Firmly grounded in the…

As other more astute and accomplished individuals have pointed out on their blogs, it seems that religious scenes and groups are more frequently populated by middle-aged and elderly folks. Sure — why not, right?

In angsty youth (and in angsty adulthood too, sometimes), many deride the religious for being fearful of the afterlife. But I think what is equally true is that people become fearful of the past as they age, athiests or not. If, supposing there is nothing after death, our life is all we did, why wouldn’t we want to reflect on living the best life possible? Errors are inevitable, but not necessary. If this life is all there is, well then what is the point of living a miserable nihilistic one? (Not to mention, only young people have the consistent energy to resist and deny feelings of remorse, regret, or guilt: denial leads to mental illness in older folks!)

The interesting thing is that this kind of thinking, where one questions the point of cruelty or despair when it has no purpose or punishment, actually leads toward a sense of compassionate martyrdom — later Greek philosophy and eventually Christianity.

However, basic ignorance does pervade all of this, for all concerned. The power of denial is undeniably strong with too many of us. And it’s a very fine line to cross at certain times in our lives between becoming total subconsciously self-loathing scumbags and people of integrity. Often it’s because we’re afraid of what we might lose: our family, our friends or social acceptance, our money or property, our rights, our anonymity, and so forth.

Compassionate acts are interesting, because in the wrong hands they easily become catalysts to vain behavior. I’ve had friends who did not believe in selfless charity (nor have I, at times in my life). In the early 20th century, after both World War I and World War II had ended, there were serious debates in the United States media and art communities over how best to honor fallen servicemen in the war effort. The big stand-off was between “Traditional Memorials” and “Living Memorials”. Traditional ones are like plaques and art pieces; living ones are like parks and dedicated buildings or facilities. The big debate commonly came down to which one better left a stoic message that all would respect and remember.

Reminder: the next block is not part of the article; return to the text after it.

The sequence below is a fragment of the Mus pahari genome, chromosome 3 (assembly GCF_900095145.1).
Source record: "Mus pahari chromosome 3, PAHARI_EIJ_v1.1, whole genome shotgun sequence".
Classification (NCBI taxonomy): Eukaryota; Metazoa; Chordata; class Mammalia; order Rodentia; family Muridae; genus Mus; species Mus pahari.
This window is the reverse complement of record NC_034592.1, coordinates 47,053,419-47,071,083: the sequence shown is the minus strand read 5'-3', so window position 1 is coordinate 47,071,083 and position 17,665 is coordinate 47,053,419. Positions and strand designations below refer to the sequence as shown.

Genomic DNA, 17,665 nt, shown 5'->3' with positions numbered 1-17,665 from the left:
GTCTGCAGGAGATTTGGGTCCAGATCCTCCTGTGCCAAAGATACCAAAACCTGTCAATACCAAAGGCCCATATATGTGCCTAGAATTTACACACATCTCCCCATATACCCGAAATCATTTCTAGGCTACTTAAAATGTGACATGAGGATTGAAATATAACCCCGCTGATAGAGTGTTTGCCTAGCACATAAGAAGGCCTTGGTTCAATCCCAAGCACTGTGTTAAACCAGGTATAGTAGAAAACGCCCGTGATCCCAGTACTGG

But who cares about that? A person who is proud of their legacy shouldn’t care about their personal data. Who cares if you are worshiped forever? None of this leads to anyone’s happiness or satisfaction. It is far better to leave something that improves the world (how exactly, I have no idea whatsoever). This is the preachy message Kurosawa’s film Ikiru is hammering into the viewer’s brain over it’s insanely long runtime.

Since everything fades from memory, and memory is such a transient and unreliable device (history is forgotten or unknown by most of the public, anyway), what does a concrete, identifiable legacy matter? That’s why I like the idea of gods of compassion, or virtuous people, or totally enlightened Buddhas and their badass retinues — everything such an individual would do would be selfless compassion. Not giving oneself up to others, but giving up the notion of one-self, individualism altogether — compassionate activity with no regard as to individuals whatsoever. A total generator of compassion.

Such generators do exist, but I suspect they are beyond identification and not worth discussing much more. And there are similar generators for every possible cosmic experience. So I don’t know if any particular experience “wins” or whatever, but if it’s a matter of looking back on one’s life in the future and being satisfied with how you lived it, it’s worth considering.

Advertisements

Leave a Reply

Fill in your details below or click an icon to log in:

WordPress.com Logo

You are commenting using your WordPress.com account. Log Out / Change )

Twitter picture

You are commenting using your Twitter account. Log Out / Change )

Facebook photo

You are commenting using your Facebook account. Log Out / Change )

Google+ photo

You are commenting using your Google+ account. Log Out / Change )

Connecting to %s

%d bloggers like this: